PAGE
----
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Thread: New Barn siding source?

  1. #1
    Join Date
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    New Barn siding source?

    Anyone in the Central NY area know of a mill where I can pick up some nice roughsawn Hemlock? I've decided to go with that for board and batten styling on the new shop. I'm either going to stain it 'barn red' or a nice medium forest green, depending on the input from the Design Committee. The house is green, so guess what the 'Committee' is likely to say?
    -Ned

  2. #2
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    Mar 2007
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    Ned,

    I can't help you too much with the mill, however I know that a few years ago there was one in Arcade on Rt 39. Don't know too much about it, or even if it is still in business, but if you are in Arcade, it is almost across the street from McDonalds.

    As far as the color, i'm partial to a hunter/forest green.
    We create with our hands in wood what our mind sees in thought.
    Disclosure: Formerly was a part-time sales person & instructor at WoodCraft in Buffalo, NY.
    www.tinyurl.com/thewoodshoppe

  3. #3
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    Floydada, Tx
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    The place is called Yansiks lumber. The are not in that location anymore, but a search will find them. If need to I can get there phone# for you.

  4. #4
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    Quote Originally Posted by Al killian View Post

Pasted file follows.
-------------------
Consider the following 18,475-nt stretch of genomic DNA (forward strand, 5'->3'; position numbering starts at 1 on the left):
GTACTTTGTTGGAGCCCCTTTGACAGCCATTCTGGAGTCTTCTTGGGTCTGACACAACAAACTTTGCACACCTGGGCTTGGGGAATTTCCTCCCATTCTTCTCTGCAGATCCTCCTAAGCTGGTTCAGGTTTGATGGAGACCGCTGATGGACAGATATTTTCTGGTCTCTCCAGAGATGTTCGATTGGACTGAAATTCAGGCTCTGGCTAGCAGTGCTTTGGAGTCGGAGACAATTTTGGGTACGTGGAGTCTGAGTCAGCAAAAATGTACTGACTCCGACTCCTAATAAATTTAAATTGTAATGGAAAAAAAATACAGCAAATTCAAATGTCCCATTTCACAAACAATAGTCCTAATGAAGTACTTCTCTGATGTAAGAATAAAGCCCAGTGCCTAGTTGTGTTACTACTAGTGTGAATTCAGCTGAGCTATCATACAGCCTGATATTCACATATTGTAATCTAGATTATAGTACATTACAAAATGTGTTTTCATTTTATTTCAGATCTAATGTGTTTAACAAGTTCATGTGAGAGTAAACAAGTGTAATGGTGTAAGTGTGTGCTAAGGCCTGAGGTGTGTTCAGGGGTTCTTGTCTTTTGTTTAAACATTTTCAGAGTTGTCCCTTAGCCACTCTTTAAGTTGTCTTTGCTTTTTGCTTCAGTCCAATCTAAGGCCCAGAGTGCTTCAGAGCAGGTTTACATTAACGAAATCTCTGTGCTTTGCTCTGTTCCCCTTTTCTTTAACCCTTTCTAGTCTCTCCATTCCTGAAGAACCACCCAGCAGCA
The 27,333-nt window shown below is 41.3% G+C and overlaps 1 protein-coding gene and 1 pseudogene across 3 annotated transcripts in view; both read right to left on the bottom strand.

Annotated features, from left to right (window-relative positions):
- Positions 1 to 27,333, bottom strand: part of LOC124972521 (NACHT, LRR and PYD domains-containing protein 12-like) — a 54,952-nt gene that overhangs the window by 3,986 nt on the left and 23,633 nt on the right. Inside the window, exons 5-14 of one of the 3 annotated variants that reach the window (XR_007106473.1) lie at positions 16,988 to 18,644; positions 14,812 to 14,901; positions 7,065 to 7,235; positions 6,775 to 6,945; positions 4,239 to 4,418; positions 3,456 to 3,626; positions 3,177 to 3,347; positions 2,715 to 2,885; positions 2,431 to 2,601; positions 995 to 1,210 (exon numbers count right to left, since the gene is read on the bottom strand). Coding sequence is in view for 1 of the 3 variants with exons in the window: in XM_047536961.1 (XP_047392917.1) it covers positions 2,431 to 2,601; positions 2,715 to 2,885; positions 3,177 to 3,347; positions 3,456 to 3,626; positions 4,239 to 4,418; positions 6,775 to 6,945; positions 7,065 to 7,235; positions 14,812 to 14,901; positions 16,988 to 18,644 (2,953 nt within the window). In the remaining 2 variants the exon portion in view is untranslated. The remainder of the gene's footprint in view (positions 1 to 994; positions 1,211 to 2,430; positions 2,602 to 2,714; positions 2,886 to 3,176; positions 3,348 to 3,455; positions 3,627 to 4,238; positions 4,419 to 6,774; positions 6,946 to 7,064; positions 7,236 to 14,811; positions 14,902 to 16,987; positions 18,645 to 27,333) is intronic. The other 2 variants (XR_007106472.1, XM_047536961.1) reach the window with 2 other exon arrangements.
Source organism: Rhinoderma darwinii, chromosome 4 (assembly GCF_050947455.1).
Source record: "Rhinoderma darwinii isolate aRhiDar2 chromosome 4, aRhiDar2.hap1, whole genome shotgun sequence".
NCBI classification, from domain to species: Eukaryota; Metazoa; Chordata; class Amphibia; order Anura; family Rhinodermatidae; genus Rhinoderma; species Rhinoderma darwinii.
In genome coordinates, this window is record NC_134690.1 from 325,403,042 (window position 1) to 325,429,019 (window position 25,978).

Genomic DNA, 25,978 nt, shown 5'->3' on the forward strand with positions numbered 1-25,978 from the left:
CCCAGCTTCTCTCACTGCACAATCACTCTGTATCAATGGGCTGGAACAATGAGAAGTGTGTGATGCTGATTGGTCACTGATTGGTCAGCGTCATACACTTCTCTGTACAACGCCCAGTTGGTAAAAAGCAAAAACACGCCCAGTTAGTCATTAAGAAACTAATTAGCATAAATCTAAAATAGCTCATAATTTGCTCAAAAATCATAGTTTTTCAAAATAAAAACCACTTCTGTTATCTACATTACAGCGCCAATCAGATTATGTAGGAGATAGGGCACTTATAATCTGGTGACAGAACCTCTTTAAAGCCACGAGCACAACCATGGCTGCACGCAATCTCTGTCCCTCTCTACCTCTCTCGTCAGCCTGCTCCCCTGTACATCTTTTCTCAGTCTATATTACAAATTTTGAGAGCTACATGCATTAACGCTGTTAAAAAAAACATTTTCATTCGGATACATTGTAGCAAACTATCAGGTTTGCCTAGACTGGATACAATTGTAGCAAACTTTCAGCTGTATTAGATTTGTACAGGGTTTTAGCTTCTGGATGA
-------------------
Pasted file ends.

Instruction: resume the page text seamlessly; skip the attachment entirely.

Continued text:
The place is called Yansiks lumber. The are not in that location anymore, but a search will find them. If need to I can get there phone# for you.
    Thanks Al! I used to drive past it when I would be coming home from school on the weekends..... quite a few years back. I never stopped in, but that was before I was much in to woodworking.
    We create with our hands in wood what our mind sees in thought.
    Disclosure: Formerly was a part-time sales person & instructor at WoodCraft in Buffalo, NY.
    www.tinyurl.com/thewoodshoppe

  5. #5
    Join Date
    Nov 2006
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    CNY - Williamstown
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    There is a Spinks Sawmill in Camden. I am unsure if they have Hemlock. A friend of mine has used them for several of his house remodeling projects including rough sawn lumber. I believe the are on Wolcott Hill Road.

    Here is an ad I found for them.

    http://www.tcriders.com/sponsors.html#spinks

  6. #6
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    Delton, Michigan
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    Question upkeep

    ned you must realize that your gonna have to stain or paint that barn every so often and that can get costly over time let alone having to watch out for the trim work... got board and batten on the house and garge and was looking at doing it on the shop but the idea of upkeep has got looking into other materials now.
    If in Doubt, Build it Stout!
    One hand washes the other!
    Don't put off today till tomorrow!

  7. #7
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    Quote Originally Posted by larry merlau View Post
    ned you must realize that your gonna have to stain or paint that barn every so often and that can get costly over time let alone having to watch out for the trim work... got board and batten on the house and garge and was looking at doing it on the shop but the idea of upkeep has got looking into other materials now.
    Larry, yep, I'm aware of the upkeep. this is a Barn, and to me a Barn should have board and batten siding. Besides, it won't be That much of a pain to re-paint/stain etc... it just won't be that BIG. Besides, I'm expecting it to be my starter shop, good for a few years at the most. I'll repaint when we're looking to sell, then it becomes the new owner's problem.

    and having said that, I realize that it might become a selling point issue... more thought will be required on that. Hrmmmm. Right now I'm still leaning toward 'old school'. (with tyvek underneath)